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Choose the correct Compression Ration

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Hello everyone,

is there any way to calculate the correct Compression ratio for an engine?

I explain my issue:

Its the third time now i rebuild my entirely sleeved and forged engine (1,6 liter 4 cylinder direct injection with OEM 10.5 CR)

The first time one piston melted and piston rings on all pistons were broken,the second time one spark plug electrode melted away under load.

The problem is that i did not hear any knock with my "phormula" in ear knock detector,also on the logs from my SCS standalone ECU i dont see any knock,EGTs are also ok,so i suppose that my engine suffers from self detonation before the spark even occours.The result is a broken engine in a few seconds.

Some additional info:

Stock,the engine runs a CR 10,5 and max boost is 1bar absolute.

I am still running 10,5 CR with the build engine but boosted it up to 1,8b absolute.

Running 98 octane fuel.

Spark plug indicator 8.

Intake temps not higher than 34 degrees.

Am i missing something?

If i am right,how to find the limits to avoid self detonation (No normal knock!)

I just dont want to build the engine a 4th time...

Thank you everyone

Best Regards


From factory your engine is ballanced in terms of combination CR-boost-fuel octane rating in order to produce specific amount of power. By almost doubling the boost you change the balance by increasing the combustion chamber presdure (and therefore the temperature). That change should have been compensated by some means: decreasing CR, increasing fuel octane rating or retarging ignition timing. If none of that was done you probably getting combustion chamber temperature too hot and as a result parts are melting because of pre-ignition... For DI engine and 1.8 bar of boost (2.8 bar absolute) i would suggest CR not higher than 8.8-9 :1 or if you want to squeeze a little bit more power from your set up maintaining the same 10.5:1 CR switching to E85 fuel.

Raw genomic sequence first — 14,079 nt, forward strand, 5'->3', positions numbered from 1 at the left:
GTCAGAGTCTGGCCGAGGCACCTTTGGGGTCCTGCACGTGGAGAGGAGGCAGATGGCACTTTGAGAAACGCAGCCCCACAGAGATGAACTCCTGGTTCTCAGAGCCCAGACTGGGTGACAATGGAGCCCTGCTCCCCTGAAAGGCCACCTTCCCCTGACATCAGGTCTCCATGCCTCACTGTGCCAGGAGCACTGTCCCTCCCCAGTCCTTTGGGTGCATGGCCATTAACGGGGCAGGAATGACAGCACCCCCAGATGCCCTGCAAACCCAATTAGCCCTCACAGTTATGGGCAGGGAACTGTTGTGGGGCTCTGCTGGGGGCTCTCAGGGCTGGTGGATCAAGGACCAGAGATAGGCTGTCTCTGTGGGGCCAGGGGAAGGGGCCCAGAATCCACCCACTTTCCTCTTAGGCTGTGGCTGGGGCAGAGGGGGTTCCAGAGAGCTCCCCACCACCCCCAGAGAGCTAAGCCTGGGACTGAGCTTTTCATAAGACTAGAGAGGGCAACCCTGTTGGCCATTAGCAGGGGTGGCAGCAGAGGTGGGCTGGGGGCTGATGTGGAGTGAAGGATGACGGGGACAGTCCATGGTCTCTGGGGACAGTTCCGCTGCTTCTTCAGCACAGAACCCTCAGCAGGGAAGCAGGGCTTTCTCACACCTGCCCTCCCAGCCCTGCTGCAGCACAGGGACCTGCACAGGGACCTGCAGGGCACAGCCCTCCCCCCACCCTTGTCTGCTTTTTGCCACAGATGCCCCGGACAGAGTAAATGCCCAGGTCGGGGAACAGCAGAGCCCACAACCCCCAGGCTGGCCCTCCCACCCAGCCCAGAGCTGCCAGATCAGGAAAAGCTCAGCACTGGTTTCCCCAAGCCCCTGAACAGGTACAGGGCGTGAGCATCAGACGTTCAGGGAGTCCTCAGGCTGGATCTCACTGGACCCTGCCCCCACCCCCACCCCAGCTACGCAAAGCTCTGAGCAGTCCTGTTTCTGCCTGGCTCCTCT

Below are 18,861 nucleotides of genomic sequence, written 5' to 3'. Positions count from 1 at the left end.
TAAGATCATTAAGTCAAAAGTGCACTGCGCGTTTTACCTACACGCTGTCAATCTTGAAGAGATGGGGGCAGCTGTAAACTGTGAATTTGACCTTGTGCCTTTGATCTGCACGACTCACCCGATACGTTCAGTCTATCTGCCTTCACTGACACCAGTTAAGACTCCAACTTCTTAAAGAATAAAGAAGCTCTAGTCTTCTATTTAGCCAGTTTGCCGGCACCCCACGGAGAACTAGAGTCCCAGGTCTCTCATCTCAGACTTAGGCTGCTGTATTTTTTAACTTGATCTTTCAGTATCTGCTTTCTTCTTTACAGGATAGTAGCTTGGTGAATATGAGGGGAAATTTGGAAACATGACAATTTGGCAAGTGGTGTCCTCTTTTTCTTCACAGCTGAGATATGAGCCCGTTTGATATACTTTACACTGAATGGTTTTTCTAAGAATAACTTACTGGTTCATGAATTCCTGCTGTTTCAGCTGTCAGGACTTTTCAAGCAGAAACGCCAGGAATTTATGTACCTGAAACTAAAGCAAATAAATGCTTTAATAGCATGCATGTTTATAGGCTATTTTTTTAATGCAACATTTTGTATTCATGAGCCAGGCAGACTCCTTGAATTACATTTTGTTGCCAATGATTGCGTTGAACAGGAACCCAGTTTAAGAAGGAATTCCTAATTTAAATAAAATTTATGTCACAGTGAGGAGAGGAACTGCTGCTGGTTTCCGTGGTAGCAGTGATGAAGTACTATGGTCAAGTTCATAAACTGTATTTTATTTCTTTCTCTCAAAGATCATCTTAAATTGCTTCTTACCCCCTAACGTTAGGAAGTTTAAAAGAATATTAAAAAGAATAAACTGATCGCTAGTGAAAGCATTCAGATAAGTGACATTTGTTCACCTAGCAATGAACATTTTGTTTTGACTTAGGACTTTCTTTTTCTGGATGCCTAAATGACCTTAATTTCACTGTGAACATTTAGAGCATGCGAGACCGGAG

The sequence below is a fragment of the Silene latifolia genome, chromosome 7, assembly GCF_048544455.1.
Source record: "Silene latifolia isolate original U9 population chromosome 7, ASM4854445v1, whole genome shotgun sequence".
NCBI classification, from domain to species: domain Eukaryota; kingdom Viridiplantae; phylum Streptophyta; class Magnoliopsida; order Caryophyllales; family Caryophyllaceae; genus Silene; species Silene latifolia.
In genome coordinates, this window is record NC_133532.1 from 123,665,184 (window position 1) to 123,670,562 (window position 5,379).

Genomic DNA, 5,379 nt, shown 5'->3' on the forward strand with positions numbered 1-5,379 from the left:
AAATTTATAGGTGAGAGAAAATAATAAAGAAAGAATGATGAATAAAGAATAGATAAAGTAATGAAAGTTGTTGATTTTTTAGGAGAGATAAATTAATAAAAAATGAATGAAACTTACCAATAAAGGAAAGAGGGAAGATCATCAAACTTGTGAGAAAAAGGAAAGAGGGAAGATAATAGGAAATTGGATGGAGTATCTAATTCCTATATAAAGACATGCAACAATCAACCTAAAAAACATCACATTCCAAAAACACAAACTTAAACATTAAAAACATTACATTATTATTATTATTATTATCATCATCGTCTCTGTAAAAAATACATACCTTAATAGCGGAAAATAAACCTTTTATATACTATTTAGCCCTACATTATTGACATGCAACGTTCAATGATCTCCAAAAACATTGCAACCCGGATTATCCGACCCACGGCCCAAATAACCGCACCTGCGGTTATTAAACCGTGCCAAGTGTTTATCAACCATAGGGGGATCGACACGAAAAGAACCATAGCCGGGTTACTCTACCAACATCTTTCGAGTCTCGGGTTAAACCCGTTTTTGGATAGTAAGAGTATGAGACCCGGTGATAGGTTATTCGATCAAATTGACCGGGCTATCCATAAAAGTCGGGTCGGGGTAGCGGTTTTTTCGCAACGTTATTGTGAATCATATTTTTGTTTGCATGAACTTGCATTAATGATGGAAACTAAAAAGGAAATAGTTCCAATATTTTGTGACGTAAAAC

Thank you for your reply

I will reassemble the engine with a CR of 9.5:1 then and give it a try on 102 octane with the same boost

But how do you recommand setting spark advance here to not pass the cylinder temperatures?

Because pre-ignition is not detectable by the knock sensor?

Pre-ignition, which is probably what was occuring, is different from detonation, and may not be detected as it isn't the result of colliding flame pressure fronts.

I say probably, because the spark plug may have been acting like a glow-plug, igniting the fuel too early as the compressive temperatures rose - basically, acting like a compression ignition diesel.

Oh, you said "spark plug indicator 8", if that's the heat range, what was the OEM, and you do need to be careful as some brands go colder as the number increases, others get hotter as the number increases - you really need to pay attention! I'd look at at least two heat ranges colder/harder and work back from there towards the OEM if fouling is an issue. There are plenty of guides on-line on how to 'read' spark plugs, and what to look for.

Spark plug timing is still done the same way - mean best torque short of detonation - a couple of degrees back should give head-room for fuel variations and heat soak.